Human rights repression under Sisi

Egypt activists' meeting with diplomats oversteps the mark

Last week Egypt's police stepped up an "unprecedented escalation" on activists by arresting a leading rights group director. Advocates on the Nile have long weathered a crackdown – what's new is detaining them for meeting foreign diplomats. Tom Allinson reports

Egyptian authorities arrested three human rights advocates last week in apparent retaliation for a meeting with senior Western diplomats – in an "unprecedented escalation", according to Egyptian and international rights groups.

"This is the first time we have faced arrest for talking to foreign diplomats," said one civil rights lawyer in Egypt, who did not want to be named for security reasons. "Egyptian people always talk with European delegations, the U.S. and British embassies, on a whole range of subjects including human rights, but this has not happened before."

The latest arrest came on the evening of 19 November, when Gasser Abdel Razek, director of one of Egypt's most prominent civil rights bodies, the Egyptian Initiative for Personal Rights (EIPR), became the third senior member of his organisation to be detained within a week.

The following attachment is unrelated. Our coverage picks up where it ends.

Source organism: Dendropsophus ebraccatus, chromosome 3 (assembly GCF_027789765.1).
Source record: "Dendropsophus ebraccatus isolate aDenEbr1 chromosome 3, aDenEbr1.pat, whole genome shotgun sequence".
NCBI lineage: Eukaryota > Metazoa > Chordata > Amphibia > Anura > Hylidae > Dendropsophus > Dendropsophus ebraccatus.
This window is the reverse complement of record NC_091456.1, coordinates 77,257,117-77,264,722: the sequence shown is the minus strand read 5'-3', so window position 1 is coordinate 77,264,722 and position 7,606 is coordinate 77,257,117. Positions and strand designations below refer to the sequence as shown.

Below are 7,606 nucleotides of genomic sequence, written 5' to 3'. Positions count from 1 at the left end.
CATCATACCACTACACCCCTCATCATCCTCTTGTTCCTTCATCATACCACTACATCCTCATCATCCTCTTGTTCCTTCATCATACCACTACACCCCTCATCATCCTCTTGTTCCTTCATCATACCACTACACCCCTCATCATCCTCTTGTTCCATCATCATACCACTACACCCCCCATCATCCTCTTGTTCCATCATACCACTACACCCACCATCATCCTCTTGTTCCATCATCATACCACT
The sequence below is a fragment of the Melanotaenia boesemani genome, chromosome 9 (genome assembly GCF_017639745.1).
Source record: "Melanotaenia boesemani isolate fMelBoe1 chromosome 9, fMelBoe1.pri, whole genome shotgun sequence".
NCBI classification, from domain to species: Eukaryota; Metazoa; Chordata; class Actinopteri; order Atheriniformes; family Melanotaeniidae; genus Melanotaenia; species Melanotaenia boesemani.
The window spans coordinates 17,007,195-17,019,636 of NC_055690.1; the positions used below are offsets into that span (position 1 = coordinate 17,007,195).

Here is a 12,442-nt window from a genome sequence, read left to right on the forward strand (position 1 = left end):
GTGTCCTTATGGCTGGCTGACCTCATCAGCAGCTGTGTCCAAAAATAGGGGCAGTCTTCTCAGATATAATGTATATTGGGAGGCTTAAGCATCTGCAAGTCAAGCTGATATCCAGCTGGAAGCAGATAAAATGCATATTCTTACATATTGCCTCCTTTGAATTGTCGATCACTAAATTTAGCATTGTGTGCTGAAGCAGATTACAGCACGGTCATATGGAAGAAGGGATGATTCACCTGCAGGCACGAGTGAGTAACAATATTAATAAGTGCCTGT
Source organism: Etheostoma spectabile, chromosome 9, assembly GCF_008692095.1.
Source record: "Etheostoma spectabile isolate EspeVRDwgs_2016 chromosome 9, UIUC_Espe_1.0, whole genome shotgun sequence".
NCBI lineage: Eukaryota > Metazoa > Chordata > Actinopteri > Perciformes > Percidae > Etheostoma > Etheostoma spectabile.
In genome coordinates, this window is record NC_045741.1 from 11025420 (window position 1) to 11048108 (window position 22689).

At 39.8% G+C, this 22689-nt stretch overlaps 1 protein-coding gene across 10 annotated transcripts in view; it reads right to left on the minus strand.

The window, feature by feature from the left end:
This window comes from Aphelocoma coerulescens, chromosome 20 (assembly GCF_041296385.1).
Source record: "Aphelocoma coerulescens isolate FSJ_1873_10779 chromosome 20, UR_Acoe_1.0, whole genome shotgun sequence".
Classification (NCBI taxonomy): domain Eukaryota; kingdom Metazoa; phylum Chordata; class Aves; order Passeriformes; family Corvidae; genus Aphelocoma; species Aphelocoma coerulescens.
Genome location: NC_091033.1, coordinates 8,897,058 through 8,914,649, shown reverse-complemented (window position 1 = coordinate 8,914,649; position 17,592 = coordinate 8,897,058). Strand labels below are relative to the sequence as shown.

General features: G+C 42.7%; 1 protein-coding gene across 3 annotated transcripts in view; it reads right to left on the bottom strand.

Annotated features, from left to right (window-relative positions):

Human Rights Watch researcher Amr Magdi said on Twitter that the campaign of arrests was "a spit in the face of diplomats who met with the EIPR."

Egyptian President Abdul Fattah al-Sisi with King Salman of Saudi Arabia and U.S. President Donald Trump in Riyadh, 2017 (photo: picture-alliance/Abaca/Balkis Press)
Someone's 'favourite dictator': since seizing power, Egyptian President Abdel Fattah al-Sisi has conducted a sustained crackdown on all forms of dissent and criticism of his government with many detainees facing flimsy charges relating to what authorities consider attempts to destabilise the state. Recently this has been accompanied by an alarming rise in the use of the death penalty, with 53 executions carried out in October

The previous Sunday, authorities arrested Mohamed Basheer, the office manager of the organisation. The EIPR released a statement last Monday saying security forces questioned Basheer on the group's work and a meeting it held with 13 mainly European diplomats on 3 November, where members discussed human rights in Egypt.

Abdel Razek told local media before his arrest that Basheer's detention was a direct response to that meeting, which included representatives from Canada, Germany, the UK and France, seen as important allies to Egypt. Then on Wednesday, authorities arrested Karim Ennarah, the director of criminal justice at the EIPR, and took him to an unknown location before he faced prosecutors in Cairo on Thursday.

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